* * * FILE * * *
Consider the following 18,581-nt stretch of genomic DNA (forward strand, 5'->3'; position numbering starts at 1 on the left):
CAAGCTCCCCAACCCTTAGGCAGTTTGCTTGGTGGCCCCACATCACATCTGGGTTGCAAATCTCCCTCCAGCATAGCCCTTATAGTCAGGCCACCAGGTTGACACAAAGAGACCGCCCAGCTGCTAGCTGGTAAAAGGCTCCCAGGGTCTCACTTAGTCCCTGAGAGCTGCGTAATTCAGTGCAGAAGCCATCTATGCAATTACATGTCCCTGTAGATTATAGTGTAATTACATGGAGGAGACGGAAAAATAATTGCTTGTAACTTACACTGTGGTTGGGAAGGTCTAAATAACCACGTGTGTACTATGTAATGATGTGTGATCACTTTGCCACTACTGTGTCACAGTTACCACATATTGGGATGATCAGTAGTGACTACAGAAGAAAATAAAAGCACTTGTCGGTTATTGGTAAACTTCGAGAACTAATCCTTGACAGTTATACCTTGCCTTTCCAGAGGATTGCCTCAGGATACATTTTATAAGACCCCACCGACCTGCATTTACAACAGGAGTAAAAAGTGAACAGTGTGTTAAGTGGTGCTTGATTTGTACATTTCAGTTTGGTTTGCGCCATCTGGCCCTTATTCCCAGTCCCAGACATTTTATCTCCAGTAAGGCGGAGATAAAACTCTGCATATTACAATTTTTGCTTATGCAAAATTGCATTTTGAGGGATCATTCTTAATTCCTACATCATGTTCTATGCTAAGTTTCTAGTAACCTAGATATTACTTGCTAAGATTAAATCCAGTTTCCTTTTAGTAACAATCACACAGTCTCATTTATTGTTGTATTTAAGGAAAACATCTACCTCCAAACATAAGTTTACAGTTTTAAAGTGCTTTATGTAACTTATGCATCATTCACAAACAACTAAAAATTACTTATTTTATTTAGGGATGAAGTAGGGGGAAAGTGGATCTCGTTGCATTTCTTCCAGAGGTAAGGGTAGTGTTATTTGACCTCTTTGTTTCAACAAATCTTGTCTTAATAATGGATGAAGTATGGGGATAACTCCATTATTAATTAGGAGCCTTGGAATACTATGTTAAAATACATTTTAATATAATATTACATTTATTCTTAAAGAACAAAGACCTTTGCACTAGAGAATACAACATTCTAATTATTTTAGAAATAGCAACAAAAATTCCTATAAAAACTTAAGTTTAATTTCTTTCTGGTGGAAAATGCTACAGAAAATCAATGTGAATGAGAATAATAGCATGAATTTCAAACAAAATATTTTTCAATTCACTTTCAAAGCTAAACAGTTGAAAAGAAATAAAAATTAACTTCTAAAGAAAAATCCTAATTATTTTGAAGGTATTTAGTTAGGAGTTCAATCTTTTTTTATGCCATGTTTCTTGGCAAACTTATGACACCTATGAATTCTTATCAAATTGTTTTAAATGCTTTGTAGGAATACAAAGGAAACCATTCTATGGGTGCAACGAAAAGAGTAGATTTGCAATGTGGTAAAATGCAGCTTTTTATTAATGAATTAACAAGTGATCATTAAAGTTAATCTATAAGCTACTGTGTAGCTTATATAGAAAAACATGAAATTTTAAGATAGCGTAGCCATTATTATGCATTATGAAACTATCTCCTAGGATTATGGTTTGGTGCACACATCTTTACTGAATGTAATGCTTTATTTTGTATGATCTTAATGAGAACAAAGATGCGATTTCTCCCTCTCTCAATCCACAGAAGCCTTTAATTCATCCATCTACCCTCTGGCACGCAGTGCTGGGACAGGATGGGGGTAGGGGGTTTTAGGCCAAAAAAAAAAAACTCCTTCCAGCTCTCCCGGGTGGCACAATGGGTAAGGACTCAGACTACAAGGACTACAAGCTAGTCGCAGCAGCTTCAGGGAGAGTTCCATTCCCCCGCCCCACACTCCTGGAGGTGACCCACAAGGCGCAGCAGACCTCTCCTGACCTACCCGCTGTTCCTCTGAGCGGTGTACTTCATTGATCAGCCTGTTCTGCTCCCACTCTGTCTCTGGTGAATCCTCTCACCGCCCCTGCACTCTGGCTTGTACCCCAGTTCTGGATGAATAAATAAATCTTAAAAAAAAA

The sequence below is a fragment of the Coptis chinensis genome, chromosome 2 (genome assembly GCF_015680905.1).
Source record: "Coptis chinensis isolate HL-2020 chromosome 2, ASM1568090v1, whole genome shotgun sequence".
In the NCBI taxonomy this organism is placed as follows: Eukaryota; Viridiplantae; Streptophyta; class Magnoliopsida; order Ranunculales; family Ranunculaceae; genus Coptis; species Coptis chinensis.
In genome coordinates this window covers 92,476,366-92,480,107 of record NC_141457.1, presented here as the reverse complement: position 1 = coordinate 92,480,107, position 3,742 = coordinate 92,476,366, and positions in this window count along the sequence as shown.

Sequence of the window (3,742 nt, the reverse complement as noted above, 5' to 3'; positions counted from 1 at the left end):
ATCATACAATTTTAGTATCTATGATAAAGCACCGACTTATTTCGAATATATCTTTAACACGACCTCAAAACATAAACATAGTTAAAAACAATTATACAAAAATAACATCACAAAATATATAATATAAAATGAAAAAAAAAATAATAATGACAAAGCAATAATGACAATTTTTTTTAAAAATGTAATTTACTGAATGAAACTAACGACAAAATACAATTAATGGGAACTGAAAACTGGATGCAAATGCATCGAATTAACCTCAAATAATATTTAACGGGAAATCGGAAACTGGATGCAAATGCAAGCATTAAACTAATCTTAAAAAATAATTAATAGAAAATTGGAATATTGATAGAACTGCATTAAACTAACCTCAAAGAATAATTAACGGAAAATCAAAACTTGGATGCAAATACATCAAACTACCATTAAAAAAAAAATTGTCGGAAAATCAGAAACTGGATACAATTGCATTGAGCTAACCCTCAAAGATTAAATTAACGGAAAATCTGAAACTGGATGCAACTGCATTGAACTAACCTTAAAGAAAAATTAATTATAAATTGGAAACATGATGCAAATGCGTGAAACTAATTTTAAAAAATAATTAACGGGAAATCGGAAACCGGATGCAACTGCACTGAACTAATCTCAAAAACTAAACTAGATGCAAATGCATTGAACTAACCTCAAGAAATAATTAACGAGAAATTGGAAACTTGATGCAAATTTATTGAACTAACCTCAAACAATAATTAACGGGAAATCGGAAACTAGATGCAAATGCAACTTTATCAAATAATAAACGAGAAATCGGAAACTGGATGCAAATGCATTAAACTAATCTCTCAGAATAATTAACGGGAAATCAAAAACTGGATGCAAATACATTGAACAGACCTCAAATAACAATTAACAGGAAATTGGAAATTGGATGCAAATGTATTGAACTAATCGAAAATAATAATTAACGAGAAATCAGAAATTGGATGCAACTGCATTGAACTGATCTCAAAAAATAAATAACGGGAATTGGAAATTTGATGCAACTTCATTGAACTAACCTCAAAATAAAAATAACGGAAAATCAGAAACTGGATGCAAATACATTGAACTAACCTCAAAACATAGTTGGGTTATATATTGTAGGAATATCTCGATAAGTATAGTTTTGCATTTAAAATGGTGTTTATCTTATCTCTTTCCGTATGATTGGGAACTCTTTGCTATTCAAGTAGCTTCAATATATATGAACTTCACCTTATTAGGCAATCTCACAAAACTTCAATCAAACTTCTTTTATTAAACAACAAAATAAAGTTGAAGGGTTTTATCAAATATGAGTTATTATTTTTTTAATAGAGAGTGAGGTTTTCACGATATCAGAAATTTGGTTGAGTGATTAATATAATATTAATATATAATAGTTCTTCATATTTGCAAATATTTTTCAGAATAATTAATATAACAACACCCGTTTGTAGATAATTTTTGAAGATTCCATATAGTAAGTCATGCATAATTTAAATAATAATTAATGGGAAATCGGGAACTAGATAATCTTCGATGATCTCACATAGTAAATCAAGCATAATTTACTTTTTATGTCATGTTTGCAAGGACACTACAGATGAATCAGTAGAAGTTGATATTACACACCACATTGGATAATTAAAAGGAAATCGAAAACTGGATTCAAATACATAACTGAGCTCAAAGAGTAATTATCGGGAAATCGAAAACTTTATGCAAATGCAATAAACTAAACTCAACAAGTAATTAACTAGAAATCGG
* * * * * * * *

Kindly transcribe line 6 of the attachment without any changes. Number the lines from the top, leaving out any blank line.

In genome coordinates this window covers 92,476,366-92,480,107 of record NC_141457.1, presented here as the reverse complement: position 1 = coordinate 92,480,107, position 3,742 = coordinate 92,476,366, and positions in this window count along the sequence as shown.